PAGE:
On the day that this morning’s gospel (Matthew 13:1-9, 18-23) takes place, Jesus had been busy. He had healed the sick and the lame, faced challenges from both the scribes and Pharisees and had seemed to distance himself from his own family. A sketch of the day leading up to this morning’s gospel follows.

At that time Jesus went through the cornfields on the sabbath; his disciples were hungry, and they began to pluck heads of grain and to eat. When the Pharisees saw it, they said to him, ‘Look, your disciples are doing what is not lawful to do on the sabbath.’…Jesus defended them.

He left that place and entered their synagogue; a man with a withered hand was there, and they asked him, ‘Is it lawful to cure on the sabbath?’ so that they might accuse him…he said to the man, ‘Stretch out your hand.’ He stretched it out, and it was restored... But the Pharisees conspired ...how to destroy him.

Jesus … departed. Many crowds followed him, and he cured all of them…Then they brought to him a demoniac who was blind and mute; and he cured him, so that the one who had been mute could speak and see. All the crowds were amazed and said, ‘Can this be the Son of David?’ But when the Pharisees heard it, they said, ‘It is only by Beelzebul, the ruler of the demons… You brood of vipers! How can you speak good things, when you are evil?

… While he was still speaking to the crowds, his mother and his brothers were standing outside, ... Someone told him, ‘Look, your mother and your brothers are standing outside, wanting to speak to you.’ But Jesus replied, ‘Who is my mother, and who are my brothers?’ And pointing to his disciples, he said, ‘Here are my mother and my brothers! For whoever does the will of my Father in heaven is my brother and sister and mother.’


The mixed acceptance, rejection and disassociation from his own family that had transpired during the day sets up the parable that he tells in this morning’s gospel.

Jesus went out of the house and sat beside the lake. Such great crowds gathered around him that he got into a boat and sat there, while the whole crowd stood on the beach. And he told them many things in parables,

The ‘entertainment’ value of the cures was not the only thing that the crowds found attractive about Jesus. He was also a spell-binding story-teller, using familiar experiences to shape new perspectives, drawing people into his way of thinking and relating his teaching to the experiences of their own lives.

Listen! A sower went out to sow. And as he sowed, some seeds fell on the path, and the birds came and ate them up. Other seeds fell on rocky ground, where they did not have much soil, and they sprang up quickly, since they had no depth of soil. But when the sun rose, they were scorched; and since they had no root, they withered away. Other seeds fell among thorns, and the thorns grew up and choked them. Other seeds fell on good soil and brought forth grain, some a hundredfold, some sixty, some thirty. Let anyone with ears listen!’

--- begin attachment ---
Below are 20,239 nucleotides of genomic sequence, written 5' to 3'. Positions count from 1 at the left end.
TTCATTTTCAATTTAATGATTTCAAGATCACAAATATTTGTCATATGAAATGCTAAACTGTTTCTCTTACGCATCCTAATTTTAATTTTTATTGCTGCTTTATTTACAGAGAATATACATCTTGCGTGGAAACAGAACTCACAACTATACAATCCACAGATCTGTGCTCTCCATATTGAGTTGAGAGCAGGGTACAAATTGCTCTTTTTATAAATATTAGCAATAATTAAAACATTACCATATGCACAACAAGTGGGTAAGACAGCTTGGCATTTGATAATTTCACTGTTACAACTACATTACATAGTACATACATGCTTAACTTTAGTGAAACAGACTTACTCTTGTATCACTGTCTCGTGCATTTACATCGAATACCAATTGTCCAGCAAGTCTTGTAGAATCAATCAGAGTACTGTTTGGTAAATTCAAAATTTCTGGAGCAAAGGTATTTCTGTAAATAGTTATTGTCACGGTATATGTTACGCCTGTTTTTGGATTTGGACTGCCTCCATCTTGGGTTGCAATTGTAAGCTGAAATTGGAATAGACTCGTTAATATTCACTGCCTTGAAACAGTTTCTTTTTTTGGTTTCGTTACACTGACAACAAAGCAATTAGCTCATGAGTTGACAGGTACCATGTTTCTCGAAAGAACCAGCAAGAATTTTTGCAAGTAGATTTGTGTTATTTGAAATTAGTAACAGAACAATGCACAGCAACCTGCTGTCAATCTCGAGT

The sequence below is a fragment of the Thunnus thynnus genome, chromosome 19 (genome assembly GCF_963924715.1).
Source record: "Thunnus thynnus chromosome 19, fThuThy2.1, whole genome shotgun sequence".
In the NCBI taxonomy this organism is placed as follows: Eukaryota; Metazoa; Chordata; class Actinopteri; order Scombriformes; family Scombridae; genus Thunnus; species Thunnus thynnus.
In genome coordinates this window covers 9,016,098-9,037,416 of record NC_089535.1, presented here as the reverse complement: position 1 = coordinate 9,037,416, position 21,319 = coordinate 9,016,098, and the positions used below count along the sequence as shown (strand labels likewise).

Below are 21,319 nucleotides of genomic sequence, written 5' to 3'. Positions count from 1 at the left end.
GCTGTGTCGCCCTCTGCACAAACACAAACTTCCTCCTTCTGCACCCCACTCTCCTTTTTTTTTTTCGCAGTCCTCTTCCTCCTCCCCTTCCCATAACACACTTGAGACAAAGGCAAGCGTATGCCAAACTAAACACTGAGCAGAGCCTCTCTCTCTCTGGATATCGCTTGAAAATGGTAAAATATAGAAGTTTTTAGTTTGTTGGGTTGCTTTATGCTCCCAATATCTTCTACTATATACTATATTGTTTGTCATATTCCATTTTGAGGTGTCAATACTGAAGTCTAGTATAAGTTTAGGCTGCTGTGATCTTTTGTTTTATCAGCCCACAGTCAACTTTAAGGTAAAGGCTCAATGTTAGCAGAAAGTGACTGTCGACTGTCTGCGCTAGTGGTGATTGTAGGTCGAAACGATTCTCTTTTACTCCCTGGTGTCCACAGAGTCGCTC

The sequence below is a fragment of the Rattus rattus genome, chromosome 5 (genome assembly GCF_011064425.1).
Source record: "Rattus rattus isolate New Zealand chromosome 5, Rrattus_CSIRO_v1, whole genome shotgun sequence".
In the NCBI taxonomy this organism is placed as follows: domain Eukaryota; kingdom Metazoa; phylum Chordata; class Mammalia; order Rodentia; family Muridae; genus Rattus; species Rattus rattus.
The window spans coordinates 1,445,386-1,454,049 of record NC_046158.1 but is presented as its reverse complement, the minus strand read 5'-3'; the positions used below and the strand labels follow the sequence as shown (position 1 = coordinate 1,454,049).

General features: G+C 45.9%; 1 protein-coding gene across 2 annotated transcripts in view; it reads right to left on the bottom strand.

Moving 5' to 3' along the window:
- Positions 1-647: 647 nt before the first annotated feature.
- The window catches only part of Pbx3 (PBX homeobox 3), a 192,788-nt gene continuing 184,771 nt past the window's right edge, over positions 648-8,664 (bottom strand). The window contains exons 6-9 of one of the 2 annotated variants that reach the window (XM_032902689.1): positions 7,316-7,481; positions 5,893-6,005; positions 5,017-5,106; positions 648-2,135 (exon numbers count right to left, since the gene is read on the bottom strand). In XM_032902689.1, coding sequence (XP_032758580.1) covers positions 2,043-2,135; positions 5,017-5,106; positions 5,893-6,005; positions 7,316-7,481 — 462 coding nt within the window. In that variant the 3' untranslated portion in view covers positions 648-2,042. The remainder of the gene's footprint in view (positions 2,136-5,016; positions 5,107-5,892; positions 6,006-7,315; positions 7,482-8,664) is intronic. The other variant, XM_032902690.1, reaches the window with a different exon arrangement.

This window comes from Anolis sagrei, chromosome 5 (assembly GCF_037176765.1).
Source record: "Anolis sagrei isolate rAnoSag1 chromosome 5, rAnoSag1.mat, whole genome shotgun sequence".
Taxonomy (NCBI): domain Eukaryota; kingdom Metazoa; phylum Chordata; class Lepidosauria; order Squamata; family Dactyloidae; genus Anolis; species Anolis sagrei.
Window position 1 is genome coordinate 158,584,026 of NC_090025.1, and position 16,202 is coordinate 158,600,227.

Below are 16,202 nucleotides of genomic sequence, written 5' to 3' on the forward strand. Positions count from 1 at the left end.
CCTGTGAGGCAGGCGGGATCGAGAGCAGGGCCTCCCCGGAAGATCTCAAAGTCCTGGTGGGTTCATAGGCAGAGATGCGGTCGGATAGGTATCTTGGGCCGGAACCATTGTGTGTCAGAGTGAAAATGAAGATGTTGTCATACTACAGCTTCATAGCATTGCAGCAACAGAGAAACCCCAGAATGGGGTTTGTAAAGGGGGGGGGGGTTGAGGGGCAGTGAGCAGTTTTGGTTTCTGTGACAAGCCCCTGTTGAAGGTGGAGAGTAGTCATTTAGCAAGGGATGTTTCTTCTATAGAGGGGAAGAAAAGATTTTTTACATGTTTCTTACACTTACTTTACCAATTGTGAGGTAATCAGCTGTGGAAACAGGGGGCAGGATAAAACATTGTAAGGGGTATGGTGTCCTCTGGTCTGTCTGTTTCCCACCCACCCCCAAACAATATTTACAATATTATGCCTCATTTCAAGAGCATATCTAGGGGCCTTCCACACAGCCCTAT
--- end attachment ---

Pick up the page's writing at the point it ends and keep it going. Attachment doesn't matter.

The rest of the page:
The people could visualize the sower, with the birds, the rocks, thorns, scorching sun thwarting the sower’s purpose, but also understand that enough seed would take root and produce a bountiful harvest.

Then with a nod to the scribes and Pharisees, and perhaps those who were only interested in being entertained he explained the parable.

When anyone hears the word of the kingdom and does not understand it, the evil one comes and snatches away what is sown in the heart; this is what was sown on the path. As for what was sown on rocky ground, this is the one who hears the word and immediately receives it with joy; yet such a person has no root, but endures only for a while, and when trouble or persecution arises on account of the word, that person immediately falls away. As for what was sown among thorns, this is the one who hears the word, but the cares of the world and the lure of wealth choke the word, and it yields nothing. But as for what was sown on good soil, this is the one who hears the word and understands it, who indeed bears fruit and yields, in one case a hundredfold, in another sixty, and in another thirty.’

Jesus wanted to be clear. He knew that some would reject the good news outright. Others would find it momentarily interesting but not commit to it. Others might adopt it until they face challenges. Some would probably accept it then become distracted by their appetites. But some would hear the word and understand it and become productive.

At the beginning of this section Jesus used the phrase what is sown in the heart. The heart conveys both the intellectual as well as the emotional engagement. Taking in the word with all your heart, and all your soul and all your mind (Matt 22:37)…  a full-bodied embrace…. is what Jesus sought.


  • Where has ‘the seed’ fallen in your life? (If you have taken the time to read this far it probably fell on fertile ground…but it may not have always been so.)
  • The detail that Such great crowds gathered around him that he got into a boat and sat there, while the whole crowd stood on the beach is intriguing. Imagine the crowd of men, women, some carrying children, crowding around. Had they followed from the synagogue earlier, or did they just happen to be by the shore? Were some of the people, whom Jesus had healed earlier, in the crowd? Had others, who had been following Jesus, beckon bystanders to follow? Did Jesus know the boat owners beforehand or had he just encountered them? Did they let him use their boat because they wanted this association with him? What was it that the crowd saw or heard from Jesus that made them want to gather around?
  • While Jesus probably loved and appreciated the people who listened attentively to his words, did he also regret the absence of the scribes and Pharisees?